Passport
Capturing That Special Sense Of Place

It's the seeing that's the magic, not the technique, the execution, or the equipment. The magic that makes the difference between an okay photograph and a great one is seeing the scene or the element in the scene, capturing it and moving on to the next scene. This is especially true of photographs that an editor I work with from time to time called "field still life photographs"-those accent shots that imply a particular place, set a mood, or add to the coverage.

Frankly, I take these photographs because I'm in the business of selling pictures-and they sell. I learned long ago that not every travel photograph has to be-or should be-an image of a monument or a landmark. I always look for the close-up, detail or still life that immediately identifies the location or gives the viewer a sense of the place.

Sometimes I'll take these photographs because they are the only ones I can get at a particular moment due to bad weather or crowds of tourists. That's when I turn my attention to the small canvas. I know from 20 years of shooting experience that in each location there are always still life pictures that will also hold commercial value. For example, my photograph of incense, taken in Hong Kong, immediately gives the viewer a sense of place. You may not know it's Hong Kong, but you know you're in Asia and that makes it a commercially viable picture. As a stock shot it can be used precisely because of its identification of a place. If you look at how commercial photography is used in print-and stock photography is overwhelmingly print photography-you'll see that the incense photograph is both a scene setter and an accent.

Now I know you're probably not a stock photographer, so what's the value of these accent photos to you? Think variety, interest, and challenge. Variety because most travelers take the main shots, so the accent photograph stands out in any portfolio or album. Interest because here's something to talk about with people who see your photographs. And challenge because€well, the magic's in the seeing, so challenge yourself to see.

The overall shot's important, but remember that there are other elements to the story of a location that can be just as interesting, challenging, and artistically powerful.

Think about television and film for a moment, and how writers and directors tell their visual stories. Every show, every movie has a set decorator or designer and an Art Director. The elements they add-flowers, books, furniture, paintings-establish who the people are and how they live. These elements add a sense of their humanity. Accent photos that you take on your travels do the same thing.

When I first started photographing, Art Directors would point out these accent subjects. Pretty soon I was spotting them on my own, and now I've refined it to the point where every destination has me thinking about the accents. The "iconic" shots of the place-the monuments and the landmarks are not hard to identify. They're on the post cards and in the guidebooks. Now, when I get to a place the first thing I'm looking for are the accents. And the longer I spend in a place, the more of them I see.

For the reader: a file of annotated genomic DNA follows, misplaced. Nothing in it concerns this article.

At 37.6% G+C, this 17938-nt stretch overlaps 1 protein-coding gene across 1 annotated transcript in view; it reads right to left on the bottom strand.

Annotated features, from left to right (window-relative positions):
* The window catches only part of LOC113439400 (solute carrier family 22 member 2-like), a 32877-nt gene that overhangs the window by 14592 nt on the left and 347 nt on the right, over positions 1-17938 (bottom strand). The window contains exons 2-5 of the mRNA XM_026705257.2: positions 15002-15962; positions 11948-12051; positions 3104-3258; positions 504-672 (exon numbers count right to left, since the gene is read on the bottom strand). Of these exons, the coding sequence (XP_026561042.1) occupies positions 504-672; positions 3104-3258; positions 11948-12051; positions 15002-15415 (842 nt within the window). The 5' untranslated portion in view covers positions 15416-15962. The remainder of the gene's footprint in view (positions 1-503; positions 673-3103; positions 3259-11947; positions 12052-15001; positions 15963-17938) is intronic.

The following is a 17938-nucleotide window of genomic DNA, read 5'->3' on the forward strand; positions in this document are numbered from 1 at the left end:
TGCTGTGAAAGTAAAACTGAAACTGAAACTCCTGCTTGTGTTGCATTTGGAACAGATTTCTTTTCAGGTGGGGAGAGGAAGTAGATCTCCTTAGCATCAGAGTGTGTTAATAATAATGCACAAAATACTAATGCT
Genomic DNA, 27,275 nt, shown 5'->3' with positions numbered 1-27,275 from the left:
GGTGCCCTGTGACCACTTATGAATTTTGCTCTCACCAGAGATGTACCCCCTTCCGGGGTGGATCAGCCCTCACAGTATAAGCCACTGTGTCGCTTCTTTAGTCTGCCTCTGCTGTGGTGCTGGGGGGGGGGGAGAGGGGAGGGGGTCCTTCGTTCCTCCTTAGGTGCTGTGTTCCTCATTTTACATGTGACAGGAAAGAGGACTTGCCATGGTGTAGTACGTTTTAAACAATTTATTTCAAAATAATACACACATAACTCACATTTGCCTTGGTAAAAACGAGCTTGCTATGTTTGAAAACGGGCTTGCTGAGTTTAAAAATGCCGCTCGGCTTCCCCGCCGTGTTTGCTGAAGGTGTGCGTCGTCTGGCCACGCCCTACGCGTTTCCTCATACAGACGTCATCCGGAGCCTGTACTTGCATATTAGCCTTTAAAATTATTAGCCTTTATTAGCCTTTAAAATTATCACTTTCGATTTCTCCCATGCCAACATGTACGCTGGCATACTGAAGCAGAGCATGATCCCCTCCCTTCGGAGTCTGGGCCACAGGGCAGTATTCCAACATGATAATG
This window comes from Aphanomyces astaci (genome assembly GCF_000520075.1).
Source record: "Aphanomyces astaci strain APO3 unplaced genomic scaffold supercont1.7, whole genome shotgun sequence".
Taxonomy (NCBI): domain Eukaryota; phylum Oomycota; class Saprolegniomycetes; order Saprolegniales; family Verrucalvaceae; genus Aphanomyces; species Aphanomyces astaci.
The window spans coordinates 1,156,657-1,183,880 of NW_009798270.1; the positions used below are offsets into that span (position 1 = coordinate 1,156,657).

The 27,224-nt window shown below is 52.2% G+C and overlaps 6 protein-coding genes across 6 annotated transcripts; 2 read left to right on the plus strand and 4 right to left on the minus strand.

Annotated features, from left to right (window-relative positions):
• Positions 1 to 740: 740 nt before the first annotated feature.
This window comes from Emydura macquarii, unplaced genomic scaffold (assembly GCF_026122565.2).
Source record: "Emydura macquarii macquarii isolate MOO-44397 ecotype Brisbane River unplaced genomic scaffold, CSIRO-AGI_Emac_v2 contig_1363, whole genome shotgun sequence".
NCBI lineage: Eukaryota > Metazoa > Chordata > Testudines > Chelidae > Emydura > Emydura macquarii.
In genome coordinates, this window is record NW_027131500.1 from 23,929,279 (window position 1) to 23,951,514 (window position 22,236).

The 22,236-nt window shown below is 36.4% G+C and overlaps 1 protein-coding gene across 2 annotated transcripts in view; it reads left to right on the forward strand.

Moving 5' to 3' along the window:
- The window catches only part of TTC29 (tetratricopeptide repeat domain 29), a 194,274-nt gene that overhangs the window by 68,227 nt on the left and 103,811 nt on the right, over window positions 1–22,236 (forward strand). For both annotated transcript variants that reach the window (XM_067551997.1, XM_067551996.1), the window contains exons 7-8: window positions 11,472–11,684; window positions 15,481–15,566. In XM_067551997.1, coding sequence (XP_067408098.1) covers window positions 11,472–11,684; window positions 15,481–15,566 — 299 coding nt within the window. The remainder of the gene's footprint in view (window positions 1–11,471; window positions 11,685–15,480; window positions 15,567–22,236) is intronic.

To be honest, though, I don't spot many of these field still life photos as complete images. Early on I photographed only what I saw, but now I create most of them. I might see one element and then add another, or two. I might see something that's almost there, and finish it off with just the right color accent. So I create rather than capture. I put pieces together in the exact environment that fits. In fact, except for the wind kites, I set up all the images you see accompanying this article.

You won't need much in the way of special equipment to get this type of photograph. Most of the time it comes down to a sturdy tripod and a way to get close. A macro, micro, or tele lens will do it. I often use a fully extended 80-200mm zoom or a 300mm tele from way back-that's a favorite technique-and my 55mm micro lens.

I also use fill flash and small reflector cards. The closer I get to a subject, the more light I need-and the more control of light. If you look at most of my still life location images, you'll probably think that I didn't use anything other than natural light. Well, if I'm doing it right, that's what you should think. But a lot of time I use my Nikon SB24 Speedlight on my Nikon F4 at -2 or even -3 EV exposure compensation for just a touch of fill. And I always carry 3" square, aluminum foil-covered pieces of cardboard to act as reflectors so I can direct light-either from flash or sunlight-onto the scene where it's needed.

Finding and arranging accent photos on your travels won't be difficult, but I'd suggest practicing the flash and reflector techniques close to home so you'll have the experience when travel time comes.

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